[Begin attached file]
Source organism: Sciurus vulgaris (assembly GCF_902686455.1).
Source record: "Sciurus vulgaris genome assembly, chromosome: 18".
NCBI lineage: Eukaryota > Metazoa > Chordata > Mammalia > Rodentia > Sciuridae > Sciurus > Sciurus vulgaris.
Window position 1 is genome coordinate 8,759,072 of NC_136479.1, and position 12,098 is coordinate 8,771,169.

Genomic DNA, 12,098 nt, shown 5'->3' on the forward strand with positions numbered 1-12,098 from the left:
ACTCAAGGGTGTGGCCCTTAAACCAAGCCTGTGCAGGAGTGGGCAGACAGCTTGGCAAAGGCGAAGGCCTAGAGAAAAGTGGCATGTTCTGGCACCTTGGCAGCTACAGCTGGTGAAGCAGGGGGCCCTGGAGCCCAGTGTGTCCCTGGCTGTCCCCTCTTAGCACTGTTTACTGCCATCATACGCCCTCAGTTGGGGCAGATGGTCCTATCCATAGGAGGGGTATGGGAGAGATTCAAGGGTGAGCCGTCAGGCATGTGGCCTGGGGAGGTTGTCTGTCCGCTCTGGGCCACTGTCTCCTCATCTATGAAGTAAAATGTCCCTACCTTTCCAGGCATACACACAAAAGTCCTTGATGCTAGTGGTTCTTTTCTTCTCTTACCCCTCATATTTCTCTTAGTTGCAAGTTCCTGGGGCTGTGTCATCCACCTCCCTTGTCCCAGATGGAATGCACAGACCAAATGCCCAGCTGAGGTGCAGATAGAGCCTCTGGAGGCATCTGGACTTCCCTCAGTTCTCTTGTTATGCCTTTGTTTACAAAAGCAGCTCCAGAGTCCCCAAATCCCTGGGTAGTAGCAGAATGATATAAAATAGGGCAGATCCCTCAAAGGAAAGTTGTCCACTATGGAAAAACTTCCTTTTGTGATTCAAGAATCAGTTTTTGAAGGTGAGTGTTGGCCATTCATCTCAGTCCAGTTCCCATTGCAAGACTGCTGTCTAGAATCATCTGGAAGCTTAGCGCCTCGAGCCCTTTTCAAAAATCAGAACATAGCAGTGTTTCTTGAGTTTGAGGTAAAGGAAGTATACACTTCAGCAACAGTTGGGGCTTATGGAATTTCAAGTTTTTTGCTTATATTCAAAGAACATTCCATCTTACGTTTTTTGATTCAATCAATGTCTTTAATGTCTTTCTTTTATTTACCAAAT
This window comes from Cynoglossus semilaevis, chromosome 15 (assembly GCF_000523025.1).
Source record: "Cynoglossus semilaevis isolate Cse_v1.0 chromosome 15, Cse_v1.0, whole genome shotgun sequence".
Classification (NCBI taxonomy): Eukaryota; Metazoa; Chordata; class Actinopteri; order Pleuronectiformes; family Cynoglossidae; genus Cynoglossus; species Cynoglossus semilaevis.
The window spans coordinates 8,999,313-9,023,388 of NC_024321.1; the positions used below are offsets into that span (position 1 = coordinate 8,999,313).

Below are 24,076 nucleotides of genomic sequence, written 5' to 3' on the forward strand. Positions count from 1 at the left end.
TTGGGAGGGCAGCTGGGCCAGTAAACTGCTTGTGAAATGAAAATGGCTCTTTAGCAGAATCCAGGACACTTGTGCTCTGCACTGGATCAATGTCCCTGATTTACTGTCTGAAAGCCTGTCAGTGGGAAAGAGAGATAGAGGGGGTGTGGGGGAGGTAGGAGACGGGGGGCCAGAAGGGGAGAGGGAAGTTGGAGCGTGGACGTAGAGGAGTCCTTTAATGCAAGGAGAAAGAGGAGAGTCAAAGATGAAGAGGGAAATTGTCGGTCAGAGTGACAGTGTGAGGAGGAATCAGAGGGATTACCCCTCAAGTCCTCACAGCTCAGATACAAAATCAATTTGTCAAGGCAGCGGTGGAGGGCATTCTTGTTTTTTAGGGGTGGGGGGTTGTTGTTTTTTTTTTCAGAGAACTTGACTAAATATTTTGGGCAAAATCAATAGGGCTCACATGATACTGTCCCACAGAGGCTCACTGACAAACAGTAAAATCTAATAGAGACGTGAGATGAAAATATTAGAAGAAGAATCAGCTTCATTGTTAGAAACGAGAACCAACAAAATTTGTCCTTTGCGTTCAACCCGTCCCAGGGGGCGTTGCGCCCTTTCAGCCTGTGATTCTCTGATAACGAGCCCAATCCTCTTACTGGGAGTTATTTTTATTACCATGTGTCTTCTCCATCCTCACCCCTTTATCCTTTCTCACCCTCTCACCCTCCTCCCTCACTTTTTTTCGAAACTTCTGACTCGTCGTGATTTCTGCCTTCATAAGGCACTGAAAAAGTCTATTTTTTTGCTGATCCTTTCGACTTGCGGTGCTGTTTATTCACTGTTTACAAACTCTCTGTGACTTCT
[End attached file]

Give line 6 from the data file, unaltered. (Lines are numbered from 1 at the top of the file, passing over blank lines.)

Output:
ACTCAAGGGTGTGGCCCTTAAACCAAGCCTGTGCAGGAGTGGGCAGACAGCTTGGCAAAGGCGAAGGCCTAGAGAAAAGTGGCATGTTCTGGCACCTTGGCAGCTACAGCTGGTGAAGCAGGGGGCCCTGGAGCCCAGTGTGTCCCTGGCTGTCCCCTCTTAGCACTGTTTACTGCCATCATACGCCCTCAGTTGGGGCAGATGGTCCTATCCATAGGAGGGGTATGGGAGAGATTCAAGGGTGAGCCGTCAGGCATGTGGCCTGGGGAGGTTGTCTGTCCGCTCTGGGCCACTGTCTCCTCATCTATGAAGTAAAATGTCCCTACCTTTCCAGGCATACACACAAAAGTCCTTGATGCTAGTGGTTCTTTTCTTCTCTTACCCCTCATATTTCTCTTAGTTGCAAGTTCCTGGGGCTGTGTCATCCACCTCCCTTGTCCCAGATGGAATGCACAGACCAAATGCCCAGCTGAGGTGCAGATAGAGCCTCTGGAGGCATCTGGACTTCCCTCAGTTCTCTTGTTATGCCTTTGTTTACAAAAGCAGCTCCAGAGTCCCCAAATCCCTGGGTAGTAGCAGAATGATATAAAATAGGGCAGATCCCTCAAAGGAAAGTTGTCCACTATGGAAAAACTTCCTTTTGTGATTCAAGAATCAGTTTTTGAAGGTGAGTGTTGGCCATTCATCTCAGTCCAGTTCCCATTGCAAGACTGCTGTCTAGAATCATCTGGAAGCTTAGCGCCTCGAGCCCTTTTCAAAAATCAGAACATAGCAGTGTTTCTTGAGTTTGAGGTAAAGGAAGTATACACTTCAGCAACAGTTGGGGCTTATGGAATTTCAAGTTTTTTGCTTATATTCAAAGAACATTCCATCTTACGTTTTTTGATTCAATCAATGTCTTTAATGTCTTTCTTTTATTTACCAAAT